Campus Full time Part time 1 - 2 years September 2016 United Kingdom London + 1 more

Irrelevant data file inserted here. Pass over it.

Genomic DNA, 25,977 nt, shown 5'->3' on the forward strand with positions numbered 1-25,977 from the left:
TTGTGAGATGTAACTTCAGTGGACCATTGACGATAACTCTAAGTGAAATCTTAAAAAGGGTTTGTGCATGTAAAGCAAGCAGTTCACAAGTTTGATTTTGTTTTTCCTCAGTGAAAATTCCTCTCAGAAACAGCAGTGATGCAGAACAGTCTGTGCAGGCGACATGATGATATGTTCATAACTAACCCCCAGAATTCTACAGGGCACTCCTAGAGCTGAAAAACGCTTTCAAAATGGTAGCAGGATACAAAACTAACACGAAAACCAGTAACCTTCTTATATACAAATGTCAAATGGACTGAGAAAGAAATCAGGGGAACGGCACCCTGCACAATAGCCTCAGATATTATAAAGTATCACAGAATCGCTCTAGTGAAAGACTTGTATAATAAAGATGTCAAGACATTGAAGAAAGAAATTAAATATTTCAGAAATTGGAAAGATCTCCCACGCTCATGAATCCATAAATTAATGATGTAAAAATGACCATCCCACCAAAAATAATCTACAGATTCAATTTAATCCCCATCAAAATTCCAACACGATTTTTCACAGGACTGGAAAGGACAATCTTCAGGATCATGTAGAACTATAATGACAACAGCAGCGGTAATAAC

Expert interdisciplinary research-led teaching in the contemporary history, international relations, security, culture, languages and politics of the Mediterranean and Middle East. We offer a broad choice of modules. Students have gone on to pursue careers at the United Nations, EU, diplomatic service, journalism and the financial services. [+]